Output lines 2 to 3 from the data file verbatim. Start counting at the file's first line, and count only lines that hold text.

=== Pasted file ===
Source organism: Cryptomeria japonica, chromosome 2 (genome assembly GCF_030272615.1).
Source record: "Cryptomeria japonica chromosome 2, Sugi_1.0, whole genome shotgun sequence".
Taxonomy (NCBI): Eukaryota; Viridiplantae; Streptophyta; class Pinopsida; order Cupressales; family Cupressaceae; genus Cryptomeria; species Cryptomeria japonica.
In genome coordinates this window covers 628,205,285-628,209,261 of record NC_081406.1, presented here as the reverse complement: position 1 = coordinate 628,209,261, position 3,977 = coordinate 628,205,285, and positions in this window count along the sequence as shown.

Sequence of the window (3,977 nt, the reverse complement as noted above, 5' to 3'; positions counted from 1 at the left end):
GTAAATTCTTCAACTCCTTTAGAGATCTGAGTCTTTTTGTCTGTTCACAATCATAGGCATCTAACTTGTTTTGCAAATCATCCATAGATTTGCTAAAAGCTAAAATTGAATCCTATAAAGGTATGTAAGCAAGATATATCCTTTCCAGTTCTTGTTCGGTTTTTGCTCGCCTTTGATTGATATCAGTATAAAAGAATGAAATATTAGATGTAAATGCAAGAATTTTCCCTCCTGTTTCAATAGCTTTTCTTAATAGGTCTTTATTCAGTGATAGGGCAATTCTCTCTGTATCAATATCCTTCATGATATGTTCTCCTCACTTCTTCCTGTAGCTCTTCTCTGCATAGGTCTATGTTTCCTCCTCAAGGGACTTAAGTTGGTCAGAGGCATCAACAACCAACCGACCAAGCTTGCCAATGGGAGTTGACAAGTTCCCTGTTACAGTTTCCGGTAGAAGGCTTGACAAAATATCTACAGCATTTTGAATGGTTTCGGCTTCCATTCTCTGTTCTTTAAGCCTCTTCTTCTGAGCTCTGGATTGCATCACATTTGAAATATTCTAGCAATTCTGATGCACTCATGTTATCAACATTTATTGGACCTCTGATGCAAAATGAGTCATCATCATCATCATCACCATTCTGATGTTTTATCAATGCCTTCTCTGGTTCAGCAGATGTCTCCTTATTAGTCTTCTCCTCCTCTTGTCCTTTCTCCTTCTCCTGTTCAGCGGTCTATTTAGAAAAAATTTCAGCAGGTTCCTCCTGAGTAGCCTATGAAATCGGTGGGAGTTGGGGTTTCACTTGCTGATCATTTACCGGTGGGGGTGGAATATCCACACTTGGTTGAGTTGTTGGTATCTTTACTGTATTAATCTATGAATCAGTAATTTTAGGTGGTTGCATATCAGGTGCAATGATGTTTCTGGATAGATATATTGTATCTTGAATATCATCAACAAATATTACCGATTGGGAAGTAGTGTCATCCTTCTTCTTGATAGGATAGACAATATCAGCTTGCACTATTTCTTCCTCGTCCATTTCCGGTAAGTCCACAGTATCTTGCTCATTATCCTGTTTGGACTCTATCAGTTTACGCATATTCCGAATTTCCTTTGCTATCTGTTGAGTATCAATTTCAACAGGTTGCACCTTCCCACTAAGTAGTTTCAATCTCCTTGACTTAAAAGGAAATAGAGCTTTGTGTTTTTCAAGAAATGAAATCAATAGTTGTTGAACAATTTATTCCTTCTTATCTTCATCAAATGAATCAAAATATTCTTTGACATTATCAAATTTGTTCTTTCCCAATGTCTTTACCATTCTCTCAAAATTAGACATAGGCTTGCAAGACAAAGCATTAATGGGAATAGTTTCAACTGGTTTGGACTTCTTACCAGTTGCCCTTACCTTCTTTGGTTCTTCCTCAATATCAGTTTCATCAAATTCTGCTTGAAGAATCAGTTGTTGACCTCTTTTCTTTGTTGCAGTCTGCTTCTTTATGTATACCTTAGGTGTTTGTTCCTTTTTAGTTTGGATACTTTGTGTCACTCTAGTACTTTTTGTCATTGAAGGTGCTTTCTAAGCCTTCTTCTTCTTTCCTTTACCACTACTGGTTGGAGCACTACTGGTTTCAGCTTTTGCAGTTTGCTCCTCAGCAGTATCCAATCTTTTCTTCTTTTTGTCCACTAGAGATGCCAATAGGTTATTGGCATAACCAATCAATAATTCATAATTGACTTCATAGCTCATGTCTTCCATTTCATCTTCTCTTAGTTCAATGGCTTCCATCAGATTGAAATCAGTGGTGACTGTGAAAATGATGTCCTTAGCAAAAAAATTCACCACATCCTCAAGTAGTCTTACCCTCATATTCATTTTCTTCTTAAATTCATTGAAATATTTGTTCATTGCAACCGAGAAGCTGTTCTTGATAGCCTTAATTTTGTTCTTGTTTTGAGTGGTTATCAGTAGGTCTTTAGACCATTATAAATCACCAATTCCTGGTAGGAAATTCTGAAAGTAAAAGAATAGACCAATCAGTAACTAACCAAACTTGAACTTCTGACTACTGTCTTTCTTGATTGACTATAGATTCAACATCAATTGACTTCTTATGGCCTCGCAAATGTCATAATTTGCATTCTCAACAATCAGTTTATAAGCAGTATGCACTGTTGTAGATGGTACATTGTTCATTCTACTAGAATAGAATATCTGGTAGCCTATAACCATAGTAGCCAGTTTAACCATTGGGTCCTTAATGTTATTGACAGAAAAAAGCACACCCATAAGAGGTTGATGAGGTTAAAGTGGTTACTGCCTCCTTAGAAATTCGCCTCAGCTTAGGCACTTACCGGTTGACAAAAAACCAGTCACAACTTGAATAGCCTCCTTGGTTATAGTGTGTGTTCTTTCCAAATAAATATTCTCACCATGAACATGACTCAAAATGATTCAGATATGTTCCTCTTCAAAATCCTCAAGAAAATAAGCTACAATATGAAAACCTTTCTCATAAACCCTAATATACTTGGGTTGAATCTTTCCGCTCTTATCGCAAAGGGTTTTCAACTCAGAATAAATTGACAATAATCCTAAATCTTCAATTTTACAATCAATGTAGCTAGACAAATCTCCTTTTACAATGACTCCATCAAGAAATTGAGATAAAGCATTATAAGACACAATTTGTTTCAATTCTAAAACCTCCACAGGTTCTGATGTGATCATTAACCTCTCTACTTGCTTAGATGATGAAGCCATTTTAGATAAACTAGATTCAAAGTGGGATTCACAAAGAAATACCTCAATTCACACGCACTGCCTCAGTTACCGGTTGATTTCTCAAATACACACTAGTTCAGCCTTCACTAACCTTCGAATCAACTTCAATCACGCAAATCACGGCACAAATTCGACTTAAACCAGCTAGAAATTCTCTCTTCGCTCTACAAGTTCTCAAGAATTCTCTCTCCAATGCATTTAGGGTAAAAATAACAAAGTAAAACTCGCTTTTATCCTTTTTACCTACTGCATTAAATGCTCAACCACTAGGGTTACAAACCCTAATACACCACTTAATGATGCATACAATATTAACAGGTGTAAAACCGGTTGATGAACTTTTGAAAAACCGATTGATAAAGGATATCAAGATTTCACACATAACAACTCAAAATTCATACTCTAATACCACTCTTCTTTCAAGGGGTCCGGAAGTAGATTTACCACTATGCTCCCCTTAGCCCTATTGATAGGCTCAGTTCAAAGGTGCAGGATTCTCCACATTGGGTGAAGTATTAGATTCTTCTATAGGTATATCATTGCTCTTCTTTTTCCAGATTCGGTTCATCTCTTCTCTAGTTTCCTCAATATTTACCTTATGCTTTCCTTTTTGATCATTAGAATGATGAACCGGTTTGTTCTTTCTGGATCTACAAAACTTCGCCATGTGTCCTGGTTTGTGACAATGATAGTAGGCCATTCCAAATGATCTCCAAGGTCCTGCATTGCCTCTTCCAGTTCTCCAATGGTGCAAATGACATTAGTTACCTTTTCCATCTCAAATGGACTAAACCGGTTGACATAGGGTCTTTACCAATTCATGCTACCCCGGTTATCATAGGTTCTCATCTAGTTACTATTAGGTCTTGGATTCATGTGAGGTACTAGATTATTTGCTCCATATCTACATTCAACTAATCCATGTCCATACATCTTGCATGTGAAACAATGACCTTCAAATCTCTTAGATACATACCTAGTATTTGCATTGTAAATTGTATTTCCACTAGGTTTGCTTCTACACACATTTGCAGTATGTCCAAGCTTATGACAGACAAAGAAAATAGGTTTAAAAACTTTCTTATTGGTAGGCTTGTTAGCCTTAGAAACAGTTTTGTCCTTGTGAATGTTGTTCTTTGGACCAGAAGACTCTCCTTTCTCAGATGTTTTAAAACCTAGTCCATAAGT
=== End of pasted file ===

Source record: "Cryptomeria japonica chromosome 2, Sugi_1.0, whole genome shotgun sequence".
Taxonomy (NCBI): Eukaryota; Viridiplantae; Streptophyta; class Pinopsida; order Cupressales; family Cupressaceae; genus Cryptomeria; species Cryptomeria japonica.